Picture: ISTOCK
Picture: ISTOCK

African Rainbow Minerals (ARM) is dragging all its divisions down the cost curve, but its troublesome copper business in Zambia may not stay in the company if it underdelivers on company expectations.

Another business that was coming under review is the Cato Ridge ferromanganese smelter in KwaZulu-Natal after ARM and its Chinese and Japanese partners commissioned a two-furnace ferromanganese smelter in Malaysia, which had low electricity costs and a long-term power supply agreement, said CEO Mike Schmidt.

An announcement on Cato Ridge would be made before the end of 2017.

Chunky impairments of ARM’s nickel and platinum mines masked what was a strong interim financial performance from the diversified mining company, with its ferrous division benefiting from higher iron ore and manganese prices, and its Two Rivers platinum operation standout performers.

"Iron ore was the star performer," said Schmidt, adding the mines, equally shared with Assore in a company called Assmang, were targeting 17-million tonnes for the year to June.

ARM, chaired by billionaire Patrice Motsepe whose family trust is a significant shareholder of the company, reported a R734m post-tax impairment of the Modikwa platinum mine and a R711m impairment of its Nkomati nickel operation. These impairments contributed to ARM reporting a R283m loss for the six months to December compared with a R1.3bn loss a year earlier.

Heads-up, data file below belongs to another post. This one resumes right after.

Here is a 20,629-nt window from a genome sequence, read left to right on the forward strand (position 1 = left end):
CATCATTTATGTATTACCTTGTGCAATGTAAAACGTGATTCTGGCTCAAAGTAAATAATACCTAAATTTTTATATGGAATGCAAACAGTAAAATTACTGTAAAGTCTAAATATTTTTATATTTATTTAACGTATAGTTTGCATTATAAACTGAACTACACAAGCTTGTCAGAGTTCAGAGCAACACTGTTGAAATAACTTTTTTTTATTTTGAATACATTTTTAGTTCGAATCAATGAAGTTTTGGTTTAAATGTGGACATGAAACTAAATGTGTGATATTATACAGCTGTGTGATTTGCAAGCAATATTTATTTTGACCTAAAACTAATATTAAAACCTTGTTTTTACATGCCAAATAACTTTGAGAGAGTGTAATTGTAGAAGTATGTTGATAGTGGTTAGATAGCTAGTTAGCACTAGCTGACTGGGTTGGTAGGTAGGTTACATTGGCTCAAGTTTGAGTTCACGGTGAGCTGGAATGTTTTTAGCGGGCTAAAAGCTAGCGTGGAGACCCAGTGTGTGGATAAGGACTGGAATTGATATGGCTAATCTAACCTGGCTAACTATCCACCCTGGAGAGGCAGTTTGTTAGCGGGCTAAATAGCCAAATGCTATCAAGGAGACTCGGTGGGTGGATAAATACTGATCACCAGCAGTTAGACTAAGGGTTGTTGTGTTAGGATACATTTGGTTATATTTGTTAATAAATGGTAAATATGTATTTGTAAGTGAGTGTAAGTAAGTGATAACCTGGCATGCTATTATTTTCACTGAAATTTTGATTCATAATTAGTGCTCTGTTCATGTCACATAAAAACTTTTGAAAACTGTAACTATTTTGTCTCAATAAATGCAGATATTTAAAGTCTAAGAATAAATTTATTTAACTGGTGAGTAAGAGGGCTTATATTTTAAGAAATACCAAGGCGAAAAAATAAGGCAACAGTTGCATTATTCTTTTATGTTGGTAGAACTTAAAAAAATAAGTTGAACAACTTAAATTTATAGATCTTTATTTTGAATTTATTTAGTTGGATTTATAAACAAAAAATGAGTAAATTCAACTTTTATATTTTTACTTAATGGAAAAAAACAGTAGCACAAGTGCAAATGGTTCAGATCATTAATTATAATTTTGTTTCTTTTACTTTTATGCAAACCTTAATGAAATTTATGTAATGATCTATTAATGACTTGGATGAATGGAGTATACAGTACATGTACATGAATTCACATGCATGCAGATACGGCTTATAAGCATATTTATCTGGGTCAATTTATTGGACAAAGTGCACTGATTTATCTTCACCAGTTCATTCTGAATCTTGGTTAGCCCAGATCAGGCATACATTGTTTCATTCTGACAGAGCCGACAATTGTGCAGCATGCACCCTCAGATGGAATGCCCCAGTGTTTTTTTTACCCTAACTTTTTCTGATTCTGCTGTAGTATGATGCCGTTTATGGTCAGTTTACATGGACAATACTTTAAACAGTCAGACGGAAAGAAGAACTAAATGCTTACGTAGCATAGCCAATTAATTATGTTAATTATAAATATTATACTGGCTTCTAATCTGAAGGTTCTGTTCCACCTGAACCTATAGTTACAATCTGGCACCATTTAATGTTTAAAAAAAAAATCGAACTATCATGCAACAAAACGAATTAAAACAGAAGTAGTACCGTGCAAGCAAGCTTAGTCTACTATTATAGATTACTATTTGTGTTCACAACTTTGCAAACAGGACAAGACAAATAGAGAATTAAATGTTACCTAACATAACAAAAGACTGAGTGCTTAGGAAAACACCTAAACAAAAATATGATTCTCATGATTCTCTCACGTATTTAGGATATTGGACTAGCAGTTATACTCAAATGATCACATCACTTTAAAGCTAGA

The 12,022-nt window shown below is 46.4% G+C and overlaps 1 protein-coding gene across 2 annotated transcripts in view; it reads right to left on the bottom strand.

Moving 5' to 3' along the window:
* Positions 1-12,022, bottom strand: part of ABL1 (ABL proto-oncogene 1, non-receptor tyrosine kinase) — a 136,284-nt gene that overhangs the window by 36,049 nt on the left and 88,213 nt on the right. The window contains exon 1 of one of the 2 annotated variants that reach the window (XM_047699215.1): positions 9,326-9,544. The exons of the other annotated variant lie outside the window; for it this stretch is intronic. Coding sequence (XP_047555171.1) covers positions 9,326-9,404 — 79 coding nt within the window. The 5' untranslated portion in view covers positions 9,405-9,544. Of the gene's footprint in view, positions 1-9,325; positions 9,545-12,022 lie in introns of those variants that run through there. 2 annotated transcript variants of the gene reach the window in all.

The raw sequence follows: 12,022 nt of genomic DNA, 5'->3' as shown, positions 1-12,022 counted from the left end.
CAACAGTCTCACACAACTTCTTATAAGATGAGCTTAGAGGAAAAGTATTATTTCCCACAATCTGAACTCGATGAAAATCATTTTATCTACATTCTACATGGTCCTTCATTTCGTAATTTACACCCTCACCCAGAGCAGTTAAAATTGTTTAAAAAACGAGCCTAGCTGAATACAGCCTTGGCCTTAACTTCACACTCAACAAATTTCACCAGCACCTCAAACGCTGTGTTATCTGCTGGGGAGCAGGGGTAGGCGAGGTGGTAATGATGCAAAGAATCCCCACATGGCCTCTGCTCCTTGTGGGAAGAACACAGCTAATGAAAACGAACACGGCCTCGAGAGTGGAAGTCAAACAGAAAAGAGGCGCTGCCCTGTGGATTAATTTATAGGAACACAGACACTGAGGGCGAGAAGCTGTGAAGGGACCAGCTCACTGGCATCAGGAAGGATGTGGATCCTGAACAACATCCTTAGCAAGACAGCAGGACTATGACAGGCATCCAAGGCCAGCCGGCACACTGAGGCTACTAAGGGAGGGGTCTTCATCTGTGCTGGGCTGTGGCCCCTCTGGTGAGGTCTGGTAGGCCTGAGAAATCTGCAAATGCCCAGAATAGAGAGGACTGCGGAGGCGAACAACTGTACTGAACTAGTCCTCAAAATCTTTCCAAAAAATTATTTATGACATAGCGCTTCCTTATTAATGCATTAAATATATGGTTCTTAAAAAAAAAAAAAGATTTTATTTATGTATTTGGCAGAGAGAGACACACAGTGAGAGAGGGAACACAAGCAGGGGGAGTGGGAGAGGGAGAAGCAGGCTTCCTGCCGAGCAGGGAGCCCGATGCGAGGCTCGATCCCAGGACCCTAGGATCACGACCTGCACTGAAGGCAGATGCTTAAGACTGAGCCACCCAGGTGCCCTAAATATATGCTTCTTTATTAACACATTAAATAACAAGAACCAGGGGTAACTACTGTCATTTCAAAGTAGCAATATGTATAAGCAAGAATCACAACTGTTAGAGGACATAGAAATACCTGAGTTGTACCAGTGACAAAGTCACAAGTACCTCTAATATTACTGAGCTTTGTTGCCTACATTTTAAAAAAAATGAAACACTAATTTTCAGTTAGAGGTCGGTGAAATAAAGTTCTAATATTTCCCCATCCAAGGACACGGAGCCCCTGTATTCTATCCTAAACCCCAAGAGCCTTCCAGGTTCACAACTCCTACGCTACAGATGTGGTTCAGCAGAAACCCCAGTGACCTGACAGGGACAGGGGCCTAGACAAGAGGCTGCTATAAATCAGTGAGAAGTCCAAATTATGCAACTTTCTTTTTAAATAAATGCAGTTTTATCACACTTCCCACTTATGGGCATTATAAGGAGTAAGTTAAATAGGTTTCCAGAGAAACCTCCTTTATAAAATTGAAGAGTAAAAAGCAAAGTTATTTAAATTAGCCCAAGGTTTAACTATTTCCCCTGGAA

However, profit before tax and special items nearly doubled to R1.5bn from R769m the year before. Headline earnings increased to R1.7bn from R507m before, with ARM attributing the strong increase to its ferrous division and its Two Rivers platinum operation.

The R23bn company’s shares shot up 11.5% to R105.27.

Motsepe pointed out the difficulties for mining companies in engaging political parties and communities, which had high expectations for shares, dividend flows, jobs and senior positions in mining companies as well as supply contracts.


"You’ve got to build credibility and trust [with communities], saying, hey, listen, if we don’t work together and make this mine successful we are going to close this mine. Then there are others who are misleading them for political reasons and say let them close the mine and we’ll run it ourselves. They can’t even fasten their shoelaces, those political people," he said.

The coal division and Nkomati swung to profit from losses a year earlier. ARM cautioned that Nkomati was heading for a difficult three-year period in which output would decline. The copper division narrowed its headline loss to R178m from R275m as a result of a restructuring exercise.

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